The cost of long-term care in the United States is high across the country – and is expected to continue to increase for the foreseeable future. If you find yourself (or a spouse) in need of nursing home care in the Commonwealth of Massachusetts, you may be wondering how you are going to afford that care. Over half of all seniors rely on Medicaid to cover the high cost of nursing home care, which may lead you to ask “Will Massachusetts Medicaid pay my nursing home expenses?” The answer to that question depends on whether or not you qualify for Medicaid benefits.
The High Cost of Nursing Home Care
In the United States, the average cost of a year stay in a long-term care facility in 2015 was around $80,000. If you are a Massachusetts resident, however, you can expect to pay considerably more. In Massachusetts, the average cost of a year in a semi-private room was $135,000 in 2015, with the private room running, on average, almost $145,000 a year. Given that the average length of stay is 2.5 years it is easy to see how the cost of nursing home care is a concern for most seniors.
Why Medicaid May Be the Only Solution
Like most people, you probably relied on employer sponsored or private health insurance to cover your medical expenses during your working years. Unfortunately, most health insurance policies do not cover long-term care unless you purchased a separate long-term care rider at an additional expense. Don’t look to Medicare to cover the cost either as the Medicare program only covers long-term care under very narrow circumstances, and even then for only a very short period of time. Medicaid, however, will cover the cost of nursing home care – if you qualify for benefits.
Qualifying for Medicaid Benefits in Massachusetts
Although Medicaid (called MassHealth in Massachusetts) will cover the costs of nursing home care, you will first need to meet the program eligibility guidelines. Those guidelines include both income and asset limits that you cannot exceed. The income and asset limits change each year; however, if your income is at, or below, the federal poverty rate, or you already qualify for SSI, you will meet the income limit test. You may still qualify if your income exceeds the federal poverty rate under certain circumstances, such as if you have significant medical expenses or are already paying for nursing home care. For most seniors, the real problem is found in the asset, or resources, limit.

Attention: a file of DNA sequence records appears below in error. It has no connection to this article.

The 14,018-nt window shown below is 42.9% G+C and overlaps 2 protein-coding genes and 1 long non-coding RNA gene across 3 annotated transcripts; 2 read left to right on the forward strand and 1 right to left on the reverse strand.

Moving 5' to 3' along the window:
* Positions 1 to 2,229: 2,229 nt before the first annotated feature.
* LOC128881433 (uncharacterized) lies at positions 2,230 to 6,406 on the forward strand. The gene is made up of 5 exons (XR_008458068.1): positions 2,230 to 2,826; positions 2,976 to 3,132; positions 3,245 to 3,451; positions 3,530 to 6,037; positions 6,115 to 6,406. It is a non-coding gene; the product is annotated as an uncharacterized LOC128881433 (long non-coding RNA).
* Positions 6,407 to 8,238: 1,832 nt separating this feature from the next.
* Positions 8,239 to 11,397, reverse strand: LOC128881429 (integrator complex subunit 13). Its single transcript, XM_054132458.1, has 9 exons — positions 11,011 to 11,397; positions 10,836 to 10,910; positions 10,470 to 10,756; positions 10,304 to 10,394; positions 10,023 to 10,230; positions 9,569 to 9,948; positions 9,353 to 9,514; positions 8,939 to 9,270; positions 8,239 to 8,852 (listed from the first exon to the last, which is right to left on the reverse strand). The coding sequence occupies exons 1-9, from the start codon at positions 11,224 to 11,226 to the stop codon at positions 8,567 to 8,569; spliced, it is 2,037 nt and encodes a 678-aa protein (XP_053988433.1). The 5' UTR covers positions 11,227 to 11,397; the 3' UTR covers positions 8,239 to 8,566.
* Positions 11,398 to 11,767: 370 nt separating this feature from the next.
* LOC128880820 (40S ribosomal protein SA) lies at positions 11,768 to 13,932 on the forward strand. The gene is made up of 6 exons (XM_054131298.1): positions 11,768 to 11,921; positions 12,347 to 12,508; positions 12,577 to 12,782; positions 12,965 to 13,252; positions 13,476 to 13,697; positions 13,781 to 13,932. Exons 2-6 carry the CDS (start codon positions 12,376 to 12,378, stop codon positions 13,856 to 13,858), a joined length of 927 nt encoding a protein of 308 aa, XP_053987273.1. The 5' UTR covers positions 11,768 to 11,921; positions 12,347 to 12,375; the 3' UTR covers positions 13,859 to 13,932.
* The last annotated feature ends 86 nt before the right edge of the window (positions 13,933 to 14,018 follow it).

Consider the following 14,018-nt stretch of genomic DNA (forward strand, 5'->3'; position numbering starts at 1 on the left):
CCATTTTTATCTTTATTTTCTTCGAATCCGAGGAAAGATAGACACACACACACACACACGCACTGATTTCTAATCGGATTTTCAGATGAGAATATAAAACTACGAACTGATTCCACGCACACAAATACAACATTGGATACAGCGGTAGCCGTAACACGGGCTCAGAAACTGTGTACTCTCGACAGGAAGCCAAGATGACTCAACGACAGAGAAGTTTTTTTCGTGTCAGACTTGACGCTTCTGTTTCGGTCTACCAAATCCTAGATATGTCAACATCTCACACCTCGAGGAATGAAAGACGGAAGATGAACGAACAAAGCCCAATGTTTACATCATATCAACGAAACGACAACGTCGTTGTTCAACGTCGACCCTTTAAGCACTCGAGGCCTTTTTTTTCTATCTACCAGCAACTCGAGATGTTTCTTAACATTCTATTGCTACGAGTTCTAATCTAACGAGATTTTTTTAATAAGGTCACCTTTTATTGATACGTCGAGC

In order to qualify for benefits that will cover nursing home care you cannot have countable resources that are valued at over $2000 for an individual or $3000 for a married couple. Fortunately, some assets are exempt, meaning their value is not counted when determining eligibility. For example, in Massachusetts, one car of any value may be exempt, as long as a household member is using it. Personal belongings are also exempt. Your home is exempt up to an equity value of a specific amount that changes each year. You may also be able to exempt more equity if you have a spouse or a minor or adult disabled child living in the home. In addition to the exemptions, if you are married and your spouse plans to remain in the community, the spousal maintenance allowance may also allow you to keep more income and assets and still qualify for Medicaid benefits.
If the value of your countable assets exceeds the program limits you will have to wait through a penalty period before the program will start helping with your nursing home expenses. In essence, you will be expected to rely on those assets to cover your costs during the penalty period.
One more thing – the Medicaid five year “look-back” period also prevents you from transferring assets in an effort to qualify for the five-year period prior to applying for benefits. Any asset transfers made during that time period will likely be ignored and the value of the asset added back into your estate. Including Medicaid planning in your estate plan early on in your life will ensure that you do not find yourself in this situation.
If you have additional questions or concerns regarding Massachusetts Medicaid, contact the experienced New Hampshire estate planing attorneys at Debruyckere Law Offices by calling (603) 894-4141 or (978) 969-0331 to schedule an appointment.
- Changing “Irrevocable” Trusts Through Use of a Trust Protector - October 14, 2021
- How to Handle a Lump Sum Gift in Your Estate Plan - October 12, 2021
- Updating An Estate Plan Is As Important As Creating One - October 7, 2021